The Tigers opened the scoring with a solo homer in the first inning by Jonathan Schoop, his first of the season after hitting 22 a season ago. Akil Baddoo added his first of the season in the fifth inning, a swat to the second row in right after fouling off three consecutive 3-2 pitches.
But, missing three starters in outfielder Robbie Grossman (groin), shortstop Javy Baez (thumb) and DH Miguel Cabrera (scheduled rest day), they did little else off Red Sox right-hander Nathan Eovaldi (1-0).
Eovaldi went five innings, allowing four hits. He struck out six and walked one.
Off the Red Sox bullpen, the Tigers clawed back in, starting against lefty Austin Davis. Harold Castro (playing for Baez) singled to lead off the seventh for his second hit of the game (he also had a walk), then Torkelson, the No. 1 overall pick in 2020 who picked up his first major-league hit Tuesday, crossed his first major-league homer off the to-do list — he took a few moments to admire the no-doubt blast before breaking into his trot.
"I just wanted to soak in the moment," said Torkelson, who got the ball back for free (but gave the lucky fan a haul of goodies anyway). "I didn't mean to show up the pitcher."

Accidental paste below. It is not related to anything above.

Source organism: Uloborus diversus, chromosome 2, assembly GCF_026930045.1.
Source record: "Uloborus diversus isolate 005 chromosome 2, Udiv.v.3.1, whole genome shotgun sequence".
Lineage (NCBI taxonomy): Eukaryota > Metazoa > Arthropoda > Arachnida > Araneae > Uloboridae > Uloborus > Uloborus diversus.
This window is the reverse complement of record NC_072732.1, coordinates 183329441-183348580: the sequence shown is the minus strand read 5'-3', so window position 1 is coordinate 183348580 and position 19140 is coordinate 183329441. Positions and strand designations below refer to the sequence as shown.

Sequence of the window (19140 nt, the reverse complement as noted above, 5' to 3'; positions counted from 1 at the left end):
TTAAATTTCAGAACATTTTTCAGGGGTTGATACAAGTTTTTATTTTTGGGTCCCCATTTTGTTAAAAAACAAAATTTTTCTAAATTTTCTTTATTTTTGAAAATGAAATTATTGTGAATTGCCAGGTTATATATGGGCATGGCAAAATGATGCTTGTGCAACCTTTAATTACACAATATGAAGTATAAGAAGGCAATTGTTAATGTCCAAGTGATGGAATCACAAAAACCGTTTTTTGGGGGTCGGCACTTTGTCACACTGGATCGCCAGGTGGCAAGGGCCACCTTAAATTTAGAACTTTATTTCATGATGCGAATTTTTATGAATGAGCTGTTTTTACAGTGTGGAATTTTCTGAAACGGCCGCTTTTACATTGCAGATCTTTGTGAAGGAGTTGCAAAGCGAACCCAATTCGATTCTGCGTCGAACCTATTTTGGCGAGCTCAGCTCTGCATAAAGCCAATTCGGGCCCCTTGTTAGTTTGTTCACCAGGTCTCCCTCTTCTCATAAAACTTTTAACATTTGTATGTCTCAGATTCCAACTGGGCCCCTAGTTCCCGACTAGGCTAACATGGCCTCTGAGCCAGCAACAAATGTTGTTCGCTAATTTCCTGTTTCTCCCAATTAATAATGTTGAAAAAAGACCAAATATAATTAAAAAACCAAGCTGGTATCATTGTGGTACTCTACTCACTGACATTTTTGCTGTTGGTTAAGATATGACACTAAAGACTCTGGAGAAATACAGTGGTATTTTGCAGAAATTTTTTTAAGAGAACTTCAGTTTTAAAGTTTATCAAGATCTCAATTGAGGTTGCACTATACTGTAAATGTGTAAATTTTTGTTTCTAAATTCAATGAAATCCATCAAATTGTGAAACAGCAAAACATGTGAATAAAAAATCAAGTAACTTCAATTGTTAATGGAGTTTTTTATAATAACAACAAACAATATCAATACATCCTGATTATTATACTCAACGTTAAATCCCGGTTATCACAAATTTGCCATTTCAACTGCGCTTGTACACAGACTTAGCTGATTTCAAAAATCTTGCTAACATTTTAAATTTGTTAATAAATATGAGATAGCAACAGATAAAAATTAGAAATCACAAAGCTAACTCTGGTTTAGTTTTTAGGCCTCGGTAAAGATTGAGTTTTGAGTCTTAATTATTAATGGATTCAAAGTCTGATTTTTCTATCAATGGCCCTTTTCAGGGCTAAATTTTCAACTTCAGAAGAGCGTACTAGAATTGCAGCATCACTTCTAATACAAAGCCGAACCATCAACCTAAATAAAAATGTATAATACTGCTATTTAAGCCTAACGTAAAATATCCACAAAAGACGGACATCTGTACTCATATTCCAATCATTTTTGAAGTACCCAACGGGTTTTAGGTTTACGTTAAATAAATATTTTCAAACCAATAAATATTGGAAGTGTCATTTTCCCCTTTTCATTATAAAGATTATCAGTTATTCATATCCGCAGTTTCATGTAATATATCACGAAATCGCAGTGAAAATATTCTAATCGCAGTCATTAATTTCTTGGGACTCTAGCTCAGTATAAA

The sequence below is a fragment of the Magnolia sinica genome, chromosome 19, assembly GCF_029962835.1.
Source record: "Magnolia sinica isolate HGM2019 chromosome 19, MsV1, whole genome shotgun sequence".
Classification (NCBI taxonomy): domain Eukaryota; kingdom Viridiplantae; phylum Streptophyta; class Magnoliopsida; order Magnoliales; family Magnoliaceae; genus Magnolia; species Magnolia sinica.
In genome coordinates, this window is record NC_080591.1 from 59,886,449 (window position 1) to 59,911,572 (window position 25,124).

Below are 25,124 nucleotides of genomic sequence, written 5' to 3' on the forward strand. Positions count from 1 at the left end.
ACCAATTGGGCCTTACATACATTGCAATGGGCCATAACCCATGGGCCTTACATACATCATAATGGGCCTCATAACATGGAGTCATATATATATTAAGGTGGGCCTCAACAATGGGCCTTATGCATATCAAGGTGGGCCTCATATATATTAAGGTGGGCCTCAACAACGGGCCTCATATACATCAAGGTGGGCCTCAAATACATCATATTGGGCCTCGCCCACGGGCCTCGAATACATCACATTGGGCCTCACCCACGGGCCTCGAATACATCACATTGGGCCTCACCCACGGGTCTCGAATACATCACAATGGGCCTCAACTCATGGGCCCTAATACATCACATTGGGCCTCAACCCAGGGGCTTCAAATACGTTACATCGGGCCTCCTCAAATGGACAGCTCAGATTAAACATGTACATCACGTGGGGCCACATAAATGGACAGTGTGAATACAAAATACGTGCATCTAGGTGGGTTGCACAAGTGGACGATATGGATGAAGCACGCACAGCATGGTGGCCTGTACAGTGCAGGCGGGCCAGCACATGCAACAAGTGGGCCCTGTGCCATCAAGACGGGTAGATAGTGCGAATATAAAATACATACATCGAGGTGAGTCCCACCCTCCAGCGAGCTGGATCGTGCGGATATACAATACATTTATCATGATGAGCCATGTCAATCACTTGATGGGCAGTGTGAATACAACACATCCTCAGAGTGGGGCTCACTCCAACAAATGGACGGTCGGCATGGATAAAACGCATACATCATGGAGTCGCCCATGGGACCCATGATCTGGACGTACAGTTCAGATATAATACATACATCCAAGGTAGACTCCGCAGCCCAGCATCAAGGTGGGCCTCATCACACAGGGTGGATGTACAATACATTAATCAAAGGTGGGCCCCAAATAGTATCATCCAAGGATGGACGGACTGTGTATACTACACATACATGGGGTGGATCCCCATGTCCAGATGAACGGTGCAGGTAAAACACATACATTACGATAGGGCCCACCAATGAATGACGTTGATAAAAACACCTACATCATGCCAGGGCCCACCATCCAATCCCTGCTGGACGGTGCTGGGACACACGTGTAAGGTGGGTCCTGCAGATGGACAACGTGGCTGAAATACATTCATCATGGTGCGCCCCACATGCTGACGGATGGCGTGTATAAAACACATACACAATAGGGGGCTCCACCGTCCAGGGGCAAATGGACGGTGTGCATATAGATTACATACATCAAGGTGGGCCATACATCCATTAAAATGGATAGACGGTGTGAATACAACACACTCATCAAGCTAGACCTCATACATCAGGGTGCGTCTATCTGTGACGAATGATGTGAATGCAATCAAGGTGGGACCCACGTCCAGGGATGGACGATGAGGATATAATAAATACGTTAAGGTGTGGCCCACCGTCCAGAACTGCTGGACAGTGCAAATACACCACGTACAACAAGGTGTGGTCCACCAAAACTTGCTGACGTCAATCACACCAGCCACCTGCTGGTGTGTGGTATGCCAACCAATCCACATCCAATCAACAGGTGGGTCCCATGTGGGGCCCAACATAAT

That brought the Tigers within five. Two-out singles by Victor Reyes and Meadows made things a little interesting, but Kutter Crawford, in for Davis, got Schoop to strike out to shut down the Tigers' mild threat, but not their final threat.
Detroit scored again in the eighth on Eric Haase's RBI single, plating Candelario, who led off with a double. A walk to Castro and a single from Torkelson loaded the bases with nobody out, but Cabrera, pinch-hitting for Tucker Barnhart (0-for-3, three K's), struck out swinging on an 80-mph slider from lefty Jake Diekman, just in for Crawford. Baddoo, getting a late lefty-on-lefty opportunity, struck out.
Victor Reyes followed with a sharp RBI single to left to make it a three-run game, before Meadows, already with two more singles on the day, was hit by a pitch to make it 9-7. In came Hansel Robles, Boston's sixth pitcher of the day, to face Schoop, who popped out to second to end the inning.
Detroit then went 1-2-3 in the ninth, off Robles, who got his first save of the season.
That said, the Tigers did finish with season highs in runs and hits (11) and made a game of a game that looked like a laugher for the longest time.
"That," said Hinch, "is the encouraging part."
If there were any other positives for the Tigers, it was that this game actually was played, allowing them to avoid a scheduling headache later in the season.
The teams played through a light but annoyingly persistent rain much of the game, which was never delayed — at least, not by weather. The game started two minutes late after plate umpire CB Bucknor took a Rodriguez warmup pitch off of his neck, and the game was delayed again in the fourth inning when Bucknor was hit by another pitch.
The official paid attendance was 10,522, which if you don't count the last two COVID-affected years, was the Tigers' lowest since May 1, 2006, when 9,597 was the announced crowd.
Of course, a true body count in the seats Wednesday would've been in the hundreds.
That's still a lot of changes of socks.